Video consultations are appropriate for some patients, some of the time. These questions may help you decide if they’re right for you.
a) Is the video option likely to work for me?
Do you find travelling to clinic difficult? If so, you may feel it’s worth learning how to connect by video.
Do you have access to the right technology and support?
You’ll need a reliable internet connection and a smartphone, tablet or laptop computer. Most video platforms can run on most browsers. Even if you’re not confident in using computers, a carer or relative may be able to help you set it up and get started.
Will you have enough privacy to talk to the clinician confidentially?
If you have problems getting this kind of privacy at home, you could arrange to have your video consultation from a different place (e.g. friend’s house) – or just keep coming to clinic.
When you sign up for video consultations, you’re not being discharged from clinic, and if you decide you prefer traditional face-to-face consultations, you can go back to those. Just ask your clinician or one of the reception or administrative staff.
b) Is the video option likely to work for my condition?
Your clinician will need to decide whether it’s appropriate and safe to do the consultation by video link. Research shows that in many but not all cases, a video consultation is a safe and convenient alternative to a traditional face-to-face appointment. But whether your particular condition can be effectively and safely managed that way is a matter of clinical judgement.
One factor to take into account is whether you will need a physical examination. In some cases, the doctor or nurse can assess you via video link (for example if you can take your own blood pressure, perhaps with help from a relative). But in other cases, there’s just no substitute for attending clinic in person.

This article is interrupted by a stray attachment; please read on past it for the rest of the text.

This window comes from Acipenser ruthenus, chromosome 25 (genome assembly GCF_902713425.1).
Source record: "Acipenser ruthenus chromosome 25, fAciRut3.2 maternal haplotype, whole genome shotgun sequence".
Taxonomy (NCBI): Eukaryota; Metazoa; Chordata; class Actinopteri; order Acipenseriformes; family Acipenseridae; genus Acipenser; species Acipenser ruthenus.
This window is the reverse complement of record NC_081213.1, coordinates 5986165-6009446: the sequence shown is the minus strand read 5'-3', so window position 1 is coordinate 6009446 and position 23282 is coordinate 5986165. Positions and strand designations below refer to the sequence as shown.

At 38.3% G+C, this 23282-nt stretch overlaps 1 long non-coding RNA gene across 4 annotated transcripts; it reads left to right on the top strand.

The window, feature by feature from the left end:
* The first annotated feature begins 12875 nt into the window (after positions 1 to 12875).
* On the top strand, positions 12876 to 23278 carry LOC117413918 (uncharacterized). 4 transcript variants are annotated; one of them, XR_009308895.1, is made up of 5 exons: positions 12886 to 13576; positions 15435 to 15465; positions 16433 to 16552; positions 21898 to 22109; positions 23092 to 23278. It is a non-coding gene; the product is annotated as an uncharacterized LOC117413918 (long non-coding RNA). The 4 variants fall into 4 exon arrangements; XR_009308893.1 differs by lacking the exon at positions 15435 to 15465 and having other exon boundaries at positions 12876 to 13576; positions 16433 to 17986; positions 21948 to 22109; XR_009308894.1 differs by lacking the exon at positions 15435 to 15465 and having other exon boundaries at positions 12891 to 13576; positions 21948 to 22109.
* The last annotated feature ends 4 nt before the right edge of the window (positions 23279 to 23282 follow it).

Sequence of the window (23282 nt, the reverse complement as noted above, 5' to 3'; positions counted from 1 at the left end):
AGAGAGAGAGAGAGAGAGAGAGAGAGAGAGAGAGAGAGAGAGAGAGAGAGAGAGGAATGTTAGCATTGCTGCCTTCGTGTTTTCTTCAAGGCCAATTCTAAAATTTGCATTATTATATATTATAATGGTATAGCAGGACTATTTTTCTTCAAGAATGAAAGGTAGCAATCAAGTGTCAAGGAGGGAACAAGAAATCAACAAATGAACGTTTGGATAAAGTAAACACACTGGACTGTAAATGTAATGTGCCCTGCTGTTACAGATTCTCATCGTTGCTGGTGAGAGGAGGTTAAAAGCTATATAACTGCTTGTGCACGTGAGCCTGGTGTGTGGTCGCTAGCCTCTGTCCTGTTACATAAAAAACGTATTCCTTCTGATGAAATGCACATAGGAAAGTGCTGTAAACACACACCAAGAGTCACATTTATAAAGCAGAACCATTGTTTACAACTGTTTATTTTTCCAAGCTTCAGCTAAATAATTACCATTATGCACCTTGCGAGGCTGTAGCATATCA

Do you need to attend clinic for blood tests, scans and so on?
If you’re going to be there anyway, it makes sense to have a traditional appointment (though in some cases you might be able to get your results via a video consultation).
You won’t get better care by consulting via video link, but you won’t get worse care either. Research has shown that the actual words exchanged and things talked about are very similar whether the consultation is face-to-face or by video. But if you’re concerned about whether a particular aspect of care will be affected by the video link, ask your clinician.
c) Can I decide whether to choose the video option?
We know from research that if video consultations are available, most patients want to be offered that option. But because your clinician is professionally responsible if anything goes wrong, the decision to do a video consultation needs to be a shared one.